In the back of every Israeli mother’s mind and deep within her heart, is a prayer for Gilad Shalit and a deep sense of sympathy for his mother. For the mother of an Israeli soldier, there is also the fear of being in her position.
Gilad Shalit turned 21 years old this past week. It’s a huge event in a young man’s life, especially in Israel. They are, these young men of ours, in one of the most exciting and challenging periods of their life. All is ahead of them, all doors open, all options and choices calling.
They entered the army at 18…or 19. They have served for more than half their required national service. Long out of basic training, these young men are trusted, trained, dedicated. But then, on a hot summer day last year, the world changed for Gilad, for his family, his friends and, in many ways, for his nation. Gilad was captured by Palestinian gunmen who crossed into Israeli territory. In the same attack, two soldiers were murdered and four injured (one seriously). Gilad was dragged into Gaza. He was 19 years old. Just a few weeks later, his family marked his 20th birthday in fear, sadness, and desperation.
A year from that birthday has passed and Gilad is now 21 years old. A year gone from his life that his mother and father can never reclaim. Never to have touched their son for his entire 20th year, never to have spoken to him, to know he is safe, healthy, whole, and happy.
For me, I almost hesitate to even write Elie’s name on the same page as Gilad, the fear is too great, and the guilt for feeling that as well. I didn’t need to have a son enter the army to know that there are few greater agonies for a parent than what Noam and Aviva suffer through each day, each hour, each minute. But to have a son in the army, to feel the distance while he is away, and to know that on a sunny day like today, someone’s world came crashing down … means understanding that you have to come to grips with this worry.
Beyond the issue of negotiating or not, releasing prisoners or not, is the simple sad reality that Gilad isn’t home. I listened to Gilad’s father on the radio a few days ago at a large rally to “celebrate” his birthday. Celebrate is the wrong word, because there can be no celebration. Rather, people gathered to mark his birthday. A reporter asked Noam what message he had for Gilad’s government, for the Hamas government, and finally for Gilad himself.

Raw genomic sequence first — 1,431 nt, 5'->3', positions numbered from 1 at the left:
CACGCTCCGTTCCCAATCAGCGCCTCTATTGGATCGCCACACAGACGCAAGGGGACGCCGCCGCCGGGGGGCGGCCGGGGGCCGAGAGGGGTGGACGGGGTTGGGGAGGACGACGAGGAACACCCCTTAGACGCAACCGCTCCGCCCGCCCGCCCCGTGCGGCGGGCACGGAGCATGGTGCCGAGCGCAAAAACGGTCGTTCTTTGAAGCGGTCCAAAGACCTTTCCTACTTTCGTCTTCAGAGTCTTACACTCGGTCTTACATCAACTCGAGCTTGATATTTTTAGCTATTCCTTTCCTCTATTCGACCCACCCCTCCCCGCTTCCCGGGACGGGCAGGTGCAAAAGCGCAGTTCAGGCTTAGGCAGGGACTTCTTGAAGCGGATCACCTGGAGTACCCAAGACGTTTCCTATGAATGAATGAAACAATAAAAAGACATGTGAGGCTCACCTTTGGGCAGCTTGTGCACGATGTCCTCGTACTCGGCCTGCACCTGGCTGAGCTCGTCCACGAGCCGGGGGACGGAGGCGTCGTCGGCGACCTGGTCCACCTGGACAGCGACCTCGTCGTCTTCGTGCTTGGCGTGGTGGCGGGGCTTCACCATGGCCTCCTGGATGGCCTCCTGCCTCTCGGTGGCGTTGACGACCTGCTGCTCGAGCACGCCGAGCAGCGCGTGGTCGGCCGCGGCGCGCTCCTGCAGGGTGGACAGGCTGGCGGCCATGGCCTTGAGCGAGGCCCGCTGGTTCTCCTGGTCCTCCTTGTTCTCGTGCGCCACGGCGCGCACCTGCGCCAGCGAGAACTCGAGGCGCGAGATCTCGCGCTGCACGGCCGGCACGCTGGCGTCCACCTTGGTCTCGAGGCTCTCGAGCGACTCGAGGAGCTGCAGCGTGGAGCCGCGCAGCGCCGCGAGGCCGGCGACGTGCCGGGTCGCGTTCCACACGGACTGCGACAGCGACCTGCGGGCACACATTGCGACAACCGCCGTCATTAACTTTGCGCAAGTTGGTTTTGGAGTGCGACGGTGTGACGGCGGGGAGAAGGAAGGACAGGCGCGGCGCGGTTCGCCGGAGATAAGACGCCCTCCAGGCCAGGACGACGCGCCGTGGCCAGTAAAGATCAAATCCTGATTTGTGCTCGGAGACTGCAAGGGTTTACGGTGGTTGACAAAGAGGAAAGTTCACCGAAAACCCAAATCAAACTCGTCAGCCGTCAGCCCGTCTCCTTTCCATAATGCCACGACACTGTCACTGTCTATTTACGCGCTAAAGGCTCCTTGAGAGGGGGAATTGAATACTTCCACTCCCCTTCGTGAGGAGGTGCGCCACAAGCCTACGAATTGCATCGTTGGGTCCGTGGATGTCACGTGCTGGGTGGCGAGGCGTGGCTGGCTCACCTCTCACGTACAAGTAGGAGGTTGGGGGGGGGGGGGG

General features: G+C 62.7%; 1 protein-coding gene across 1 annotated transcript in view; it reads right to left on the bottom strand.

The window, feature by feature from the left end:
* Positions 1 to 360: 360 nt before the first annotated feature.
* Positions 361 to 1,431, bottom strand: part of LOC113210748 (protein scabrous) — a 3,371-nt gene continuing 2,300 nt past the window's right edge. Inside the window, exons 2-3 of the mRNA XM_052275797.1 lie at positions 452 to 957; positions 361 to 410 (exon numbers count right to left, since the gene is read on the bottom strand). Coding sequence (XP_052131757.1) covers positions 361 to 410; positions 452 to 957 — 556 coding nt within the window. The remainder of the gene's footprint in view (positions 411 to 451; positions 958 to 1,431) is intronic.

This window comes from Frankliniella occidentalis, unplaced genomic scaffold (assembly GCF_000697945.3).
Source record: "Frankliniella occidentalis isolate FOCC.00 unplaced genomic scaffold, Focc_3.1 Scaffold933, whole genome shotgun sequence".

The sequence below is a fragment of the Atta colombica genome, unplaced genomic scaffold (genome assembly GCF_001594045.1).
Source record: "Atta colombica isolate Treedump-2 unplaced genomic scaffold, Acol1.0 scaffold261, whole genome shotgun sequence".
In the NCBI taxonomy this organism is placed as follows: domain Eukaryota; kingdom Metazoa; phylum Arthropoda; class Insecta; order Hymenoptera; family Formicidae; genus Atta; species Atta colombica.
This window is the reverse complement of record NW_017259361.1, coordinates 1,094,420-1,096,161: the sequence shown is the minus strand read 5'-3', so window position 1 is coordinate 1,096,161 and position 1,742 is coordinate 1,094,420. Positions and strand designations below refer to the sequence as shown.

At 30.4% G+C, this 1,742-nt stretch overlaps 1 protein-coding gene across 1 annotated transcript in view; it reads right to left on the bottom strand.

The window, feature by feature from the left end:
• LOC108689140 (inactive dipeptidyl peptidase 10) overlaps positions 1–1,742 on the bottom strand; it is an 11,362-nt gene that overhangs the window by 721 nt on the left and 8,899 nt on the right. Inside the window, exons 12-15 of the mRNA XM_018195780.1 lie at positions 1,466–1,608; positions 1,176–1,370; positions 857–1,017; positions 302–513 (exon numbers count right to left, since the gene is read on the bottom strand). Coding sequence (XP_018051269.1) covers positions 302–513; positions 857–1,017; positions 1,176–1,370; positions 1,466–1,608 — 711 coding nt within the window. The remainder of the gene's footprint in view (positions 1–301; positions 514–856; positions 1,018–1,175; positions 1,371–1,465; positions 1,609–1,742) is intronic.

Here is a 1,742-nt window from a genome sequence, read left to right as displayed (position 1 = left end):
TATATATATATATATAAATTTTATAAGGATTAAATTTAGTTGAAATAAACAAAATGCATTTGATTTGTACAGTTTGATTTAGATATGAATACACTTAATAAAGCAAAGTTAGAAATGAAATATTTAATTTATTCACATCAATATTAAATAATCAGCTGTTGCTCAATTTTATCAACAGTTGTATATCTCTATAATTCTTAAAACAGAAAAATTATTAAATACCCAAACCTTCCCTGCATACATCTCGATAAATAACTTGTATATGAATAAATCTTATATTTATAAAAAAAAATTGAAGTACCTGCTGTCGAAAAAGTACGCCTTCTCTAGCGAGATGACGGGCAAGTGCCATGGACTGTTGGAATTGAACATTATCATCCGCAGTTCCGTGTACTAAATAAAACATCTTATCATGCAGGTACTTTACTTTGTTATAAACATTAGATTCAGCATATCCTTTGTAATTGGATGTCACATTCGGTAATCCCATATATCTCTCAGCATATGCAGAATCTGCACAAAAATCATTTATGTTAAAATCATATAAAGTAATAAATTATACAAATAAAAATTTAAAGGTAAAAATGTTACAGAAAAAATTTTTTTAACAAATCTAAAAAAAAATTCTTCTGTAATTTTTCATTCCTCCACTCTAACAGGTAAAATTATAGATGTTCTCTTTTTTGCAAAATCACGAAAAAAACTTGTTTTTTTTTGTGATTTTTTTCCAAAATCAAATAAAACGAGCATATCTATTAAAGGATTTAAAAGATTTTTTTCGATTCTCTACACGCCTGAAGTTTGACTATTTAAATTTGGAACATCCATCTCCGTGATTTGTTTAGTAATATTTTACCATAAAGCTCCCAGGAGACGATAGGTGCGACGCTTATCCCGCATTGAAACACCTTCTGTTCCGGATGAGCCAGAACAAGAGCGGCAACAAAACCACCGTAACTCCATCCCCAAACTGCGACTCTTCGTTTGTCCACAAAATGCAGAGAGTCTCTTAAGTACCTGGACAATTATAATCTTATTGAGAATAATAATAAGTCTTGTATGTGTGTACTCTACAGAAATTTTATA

Anger was in my mind about how little the Israeli government has done, and it could be heard in Noam’s voice as well. There was a slight hesitation when it came to the issue of a message for Hamas. On the one hand, Noam didn’t want to make the situation worse for his son, and yet there too there is anger.
And finally, the question – what would you say to your son? For some reason I will likely never understand, the news cut off at that point. I don’t know what Noam said but my eyes filled with tears at the thought of a father having to communicate with his son only through the media.
This blog is about my son, Elie, who entered the Israeli army about 5 months ago. I thought that this blog would be important to friends and family, so they could follow Elie’s progress and feel more connected (and save me having to say the same things so many times). I also thought it would be sort of cheap therapy…I can express my concerns and fears without driving Elie crazy. And, from the many kind notes and comments I have received here on the blog and privately, I believe this blog is important because it presents the reality of one Israeli soldier, who is typical of so many others and I, as Elie’s mother, am but one of tens of thousands of mothers who are going through (or have gone through) my experiences now.
Aviva Shalit is one of those mothers and Gilad is one of our sons. A few months ago, Hamas released a short tape of Gilad. His most important words were the first few words he said,
“I am Gilad, Son of Noam.”
With these simple words, Gilad Shalit identified himself. Though he talked about his time in captivity, his wish to be home and other words most likely forced upon him by those who have kept him from his family for just over a year now, Gilad’s most important words were the ones he spoke in the first few seconds. They were, I believe, the only ones that were truly his.
These are not merely the words of a soldier held prisoner, a young man kept from his family in harsh conditions. These are the simple words of a Jew. This is how we identify ourselves, how we are called to bless the Torah on the Sabbath, how we are called on the day of our wedding, how we name our children, and even how we are buried. This is the name of a Jew, the child of my fathers and mothers for generations before me. All that I am, signaled Gilad, is the son of Noam, the son of my people.
And now, as Gilad passes his 21st birthday, still in captivity, we all think of him, pray for him and want him home. Happy birthday, Gilad. May you live to 120 only in health and happiness and may you soon be returned home to your family and to all of us.